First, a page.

Archive | dermatology RSS feed for this section
Raised nodular lesions on patient's shins at presentation.

Nodular Thyroid Dermopathy: Not a Hallmark of Graves Disease

  A 40-year-old man presented to the outpatient department with complaints of multiple, nontender, raised nodular lesions on his shins bilaterally for the past year (Figure 1). The lesions had an insidious onset and were progressively increasing in size. He was evaluated at an outside clinic. Biopsy was performed multiple times, and possibility of spindle […]

Read more
The patient also had hemorrhagic necrosis of the skin and soft tissue of the right thigh.

A Genetic Origin? Purpura Fulminans

Over days, a patient’s relatively small lesion evolved into widespread tissue damage. A previously healthy 49-year-old Arab woman was admitted for a 2-cm painful red lesion on her left breast. She had been well until a few days earlier, when she developed left flank pain and was treated with ofloxacin for a presumed urinary tract […]

Read more

A Bad Sign: Dermatomyositis with Interstitial Lung Disease

The presence of an autoantibody explained why a patient with dermatomyositis had respiratory symptoms. A 52-year-old man presented with a 1-month history of fever and rash, and a 2-week history of muscle pain and muscle weakness, which made it difficult for him to rise from a sitting position. The patient denied being a smoker or […]

Read more
The patient's posterior trunk was marked with pink urticarial papules and plaques.

Down the Rabbit Hole: Cutaneous Tuberculosis

The term “going down the rabbit hole,” based on Lewis Carroll’s Alice’s Adventures in Wonderland, is a metaphor for an entry into the unknown, the disorienting, or the mentally deranging. Although the case of a patient with a nonhealing ulcer did not set us on a path with these exact qualities, it did remind us that […]

Read more
Black flies, also known as buffalo gnats or turkey gnats, are blood-feeding insects in the insect family simuliidae. Immature black flies breed in fast-flowing water, from which the adults emerge in great swarms (usually) in spring or early summer. Black flies are notorious nuisance pests in certain parts of the world and are vectors of the agent of onchocerciasis in tropical areas. Nuisance biting alone can be serious, even fatal, with many reports of livestock and poultry deaths due to black fly biting.1, 2, 3 Outbreaks were a major problem in the southern United States during the early 20th century1 but disappeared until recently. This reemergence may be due to the elimination of harsh pesticides and the cleaning up of creeks and rivers.

Black fly bite reactions include papules, erythematous wheals, indurations, or extensive swelling of the affected area.4 In addition, adenopathy (black fly stiff neck) may occur from bites on the face, neck, and scalp.2 There are many reports of reactions to black fly biting in the northern United States and other parts of the world,2,5, 6, 7 but none from the southern United States, where black flies have typically not been a problem. Here we carefully document the timeline of bites and subsequent development of cutaneous lesions in an entomologist who was investigating a black fly outbreak along the Pearl River in central Mississippi during the spring of 2018.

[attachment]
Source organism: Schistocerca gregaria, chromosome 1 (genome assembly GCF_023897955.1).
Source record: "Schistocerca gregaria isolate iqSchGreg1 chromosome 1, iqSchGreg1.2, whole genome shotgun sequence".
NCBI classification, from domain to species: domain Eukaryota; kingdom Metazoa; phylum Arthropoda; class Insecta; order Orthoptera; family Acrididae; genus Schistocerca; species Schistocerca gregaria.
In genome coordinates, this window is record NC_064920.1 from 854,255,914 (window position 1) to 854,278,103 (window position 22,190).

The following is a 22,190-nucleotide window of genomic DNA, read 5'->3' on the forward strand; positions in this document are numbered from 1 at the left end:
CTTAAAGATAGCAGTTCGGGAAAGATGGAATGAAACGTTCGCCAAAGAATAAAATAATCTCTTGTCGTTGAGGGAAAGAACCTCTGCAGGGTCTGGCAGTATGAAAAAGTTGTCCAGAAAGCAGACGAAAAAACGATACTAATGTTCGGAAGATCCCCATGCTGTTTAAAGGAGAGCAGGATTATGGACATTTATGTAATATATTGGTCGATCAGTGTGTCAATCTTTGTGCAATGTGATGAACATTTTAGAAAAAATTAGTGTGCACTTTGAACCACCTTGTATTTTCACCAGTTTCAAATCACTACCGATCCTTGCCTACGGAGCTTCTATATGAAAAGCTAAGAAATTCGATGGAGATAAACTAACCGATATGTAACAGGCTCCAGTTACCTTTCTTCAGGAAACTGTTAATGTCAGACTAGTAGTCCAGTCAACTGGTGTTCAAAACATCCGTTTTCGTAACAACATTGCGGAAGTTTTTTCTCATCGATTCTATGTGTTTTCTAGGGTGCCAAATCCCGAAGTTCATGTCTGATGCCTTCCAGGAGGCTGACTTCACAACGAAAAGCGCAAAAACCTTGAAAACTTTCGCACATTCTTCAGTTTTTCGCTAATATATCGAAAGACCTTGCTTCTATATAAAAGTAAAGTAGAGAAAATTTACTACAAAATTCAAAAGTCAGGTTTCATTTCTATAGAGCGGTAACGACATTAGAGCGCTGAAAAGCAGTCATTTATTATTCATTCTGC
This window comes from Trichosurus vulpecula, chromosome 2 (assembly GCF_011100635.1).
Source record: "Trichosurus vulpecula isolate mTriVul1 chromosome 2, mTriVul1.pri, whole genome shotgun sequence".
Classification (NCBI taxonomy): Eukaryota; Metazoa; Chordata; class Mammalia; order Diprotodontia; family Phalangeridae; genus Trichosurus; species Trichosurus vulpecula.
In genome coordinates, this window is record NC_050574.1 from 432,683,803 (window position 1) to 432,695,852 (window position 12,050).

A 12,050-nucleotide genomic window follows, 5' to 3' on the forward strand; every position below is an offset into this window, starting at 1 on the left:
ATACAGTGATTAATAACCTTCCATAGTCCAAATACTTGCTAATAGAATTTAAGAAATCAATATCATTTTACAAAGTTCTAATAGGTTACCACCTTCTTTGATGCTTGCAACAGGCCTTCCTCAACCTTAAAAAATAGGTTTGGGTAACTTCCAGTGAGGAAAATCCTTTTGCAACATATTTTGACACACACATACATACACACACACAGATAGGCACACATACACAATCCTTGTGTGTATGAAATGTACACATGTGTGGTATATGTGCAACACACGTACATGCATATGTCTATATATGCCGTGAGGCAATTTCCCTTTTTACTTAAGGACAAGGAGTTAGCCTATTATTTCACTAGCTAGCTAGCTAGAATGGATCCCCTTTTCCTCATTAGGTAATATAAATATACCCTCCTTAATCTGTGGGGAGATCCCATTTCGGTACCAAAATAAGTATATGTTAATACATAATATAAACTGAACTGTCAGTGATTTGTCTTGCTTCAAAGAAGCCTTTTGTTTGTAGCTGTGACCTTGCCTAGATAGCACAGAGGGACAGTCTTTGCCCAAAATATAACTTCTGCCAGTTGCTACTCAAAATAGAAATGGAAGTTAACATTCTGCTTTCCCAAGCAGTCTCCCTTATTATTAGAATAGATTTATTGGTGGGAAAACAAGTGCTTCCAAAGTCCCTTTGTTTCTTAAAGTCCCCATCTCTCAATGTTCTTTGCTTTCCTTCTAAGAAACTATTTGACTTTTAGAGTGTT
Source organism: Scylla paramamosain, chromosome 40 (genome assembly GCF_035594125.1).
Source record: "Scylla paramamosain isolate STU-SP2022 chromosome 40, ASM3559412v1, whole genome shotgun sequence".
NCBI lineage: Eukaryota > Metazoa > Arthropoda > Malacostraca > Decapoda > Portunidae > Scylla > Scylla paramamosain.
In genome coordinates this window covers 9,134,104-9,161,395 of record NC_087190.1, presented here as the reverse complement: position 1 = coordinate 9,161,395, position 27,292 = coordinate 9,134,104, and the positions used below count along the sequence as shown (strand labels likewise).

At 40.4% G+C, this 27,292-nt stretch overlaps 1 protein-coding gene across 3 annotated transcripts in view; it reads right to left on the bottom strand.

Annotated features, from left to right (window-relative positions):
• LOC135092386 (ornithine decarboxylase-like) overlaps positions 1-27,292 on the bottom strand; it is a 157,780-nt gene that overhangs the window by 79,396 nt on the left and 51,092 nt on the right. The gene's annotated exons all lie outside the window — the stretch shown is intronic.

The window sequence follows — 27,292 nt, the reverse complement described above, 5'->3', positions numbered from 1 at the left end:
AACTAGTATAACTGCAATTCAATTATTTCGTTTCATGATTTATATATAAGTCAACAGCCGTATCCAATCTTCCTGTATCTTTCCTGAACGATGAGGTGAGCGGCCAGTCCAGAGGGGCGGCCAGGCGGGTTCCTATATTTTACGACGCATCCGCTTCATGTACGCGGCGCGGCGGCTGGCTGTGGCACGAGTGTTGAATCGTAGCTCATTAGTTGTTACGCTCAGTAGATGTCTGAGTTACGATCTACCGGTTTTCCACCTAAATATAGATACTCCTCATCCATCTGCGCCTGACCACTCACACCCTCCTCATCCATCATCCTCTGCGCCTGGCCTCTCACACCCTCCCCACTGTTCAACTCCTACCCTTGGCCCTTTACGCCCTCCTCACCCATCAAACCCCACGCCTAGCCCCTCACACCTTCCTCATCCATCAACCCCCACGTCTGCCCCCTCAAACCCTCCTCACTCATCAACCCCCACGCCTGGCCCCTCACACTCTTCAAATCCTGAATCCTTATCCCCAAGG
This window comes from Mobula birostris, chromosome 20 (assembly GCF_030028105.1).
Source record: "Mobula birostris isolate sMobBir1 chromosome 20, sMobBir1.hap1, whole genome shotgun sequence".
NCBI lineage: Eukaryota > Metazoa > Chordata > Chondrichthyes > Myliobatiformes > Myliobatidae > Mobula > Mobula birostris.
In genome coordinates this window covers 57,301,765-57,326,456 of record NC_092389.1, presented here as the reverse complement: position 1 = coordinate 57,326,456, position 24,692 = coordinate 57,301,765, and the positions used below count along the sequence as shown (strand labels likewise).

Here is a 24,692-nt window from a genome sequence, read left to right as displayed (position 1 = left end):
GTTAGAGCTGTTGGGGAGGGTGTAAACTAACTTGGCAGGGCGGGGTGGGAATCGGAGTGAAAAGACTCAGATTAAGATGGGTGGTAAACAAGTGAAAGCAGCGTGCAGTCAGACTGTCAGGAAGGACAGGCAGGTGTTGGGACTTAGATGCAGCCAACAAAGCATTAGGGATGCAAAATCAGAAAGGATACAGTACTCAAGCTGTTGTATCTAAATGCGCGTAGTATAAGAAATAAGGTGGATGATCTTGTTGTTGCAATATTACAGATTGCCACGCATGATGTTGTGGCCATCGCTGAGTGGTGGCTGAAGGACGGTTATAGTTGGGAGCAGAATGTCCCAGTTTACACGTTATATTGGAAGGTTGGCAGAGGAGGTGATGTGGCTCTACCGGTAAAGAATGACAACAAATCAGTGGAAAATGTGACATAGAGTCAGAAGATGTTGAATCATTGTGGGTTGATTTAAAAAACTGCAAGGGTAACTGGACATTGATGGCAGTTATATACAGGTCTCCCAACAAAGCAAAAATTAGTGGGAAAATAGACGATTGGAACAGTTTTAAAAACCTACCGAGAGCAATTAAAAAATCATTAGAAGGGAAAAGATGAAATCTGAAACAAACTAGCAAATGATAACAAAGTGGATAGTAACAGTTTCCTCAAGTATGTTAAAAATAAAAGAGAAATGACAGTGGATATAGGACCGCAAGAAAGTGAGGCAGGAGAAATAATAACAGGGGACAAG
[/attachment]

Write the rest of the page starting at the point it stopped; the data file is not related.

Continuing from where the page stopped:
Methods
The entomologist bitten by black flies was examined by the second author and bite reactions were described and photographed over the following 72 hours. Samples of the offending insect were collected and identified as Simuliim meridionale.

Results
From March 26 to April 2, at least 10 black fly bites were noted on the patient's arms, neck, and face. Bite reactions sometimes developed into large indurations by 48 hours (Figure 1). Two bites on the neck were carefully followed for 48 hours (Figure 2). At first, there was nothing but erythema and a small hemorrhagic center. Four hours later, lesions developed into a central wheal with surrounding erythema. The diagnosis was papular urticaria, presumably resulting from hypersensitivity to black fly salivary proteins. A raised urticarial papule developed at each bite site with surrounding erythema that itched intensely. Over the course of 24 hours, the urticarial lesions resolved, leaving only an erythematous flattened lesion. By 48 hours, the lesions had completely faded.

Development and Resolution of Cutaneous Lesions Caused by Black Fly Bites (Diptera: Simuliidae)

Black flies, also known as buffalo gnats or turkey gnats, are blood-feeding insects in the insect family simuliidae. Immature black flies breed in fast-flowing water, from which the adults emerge in great swarms (usually) in spring or early summer. Black flies are notorious nuisance pests in certain parts of the world and are vectors of […]

Read more

Adult-Onset Still’s Disease: A Classic Presentation of a Rare Illness

Adult-onset Still’s disease is a rare inflammatory disorder of unclear etiology. Here, we highlight a classic presentation of this disorder. Case Description A 30-year-old woman presented with a 1-month history of daily fevers, myalgias, 7.5-kg unintentional weight loss, and a 2-week history of diffuse skin rash. Her medical history was notable for Hashimoto’s thyroiditis, and […]

Read more
UA-42320404-1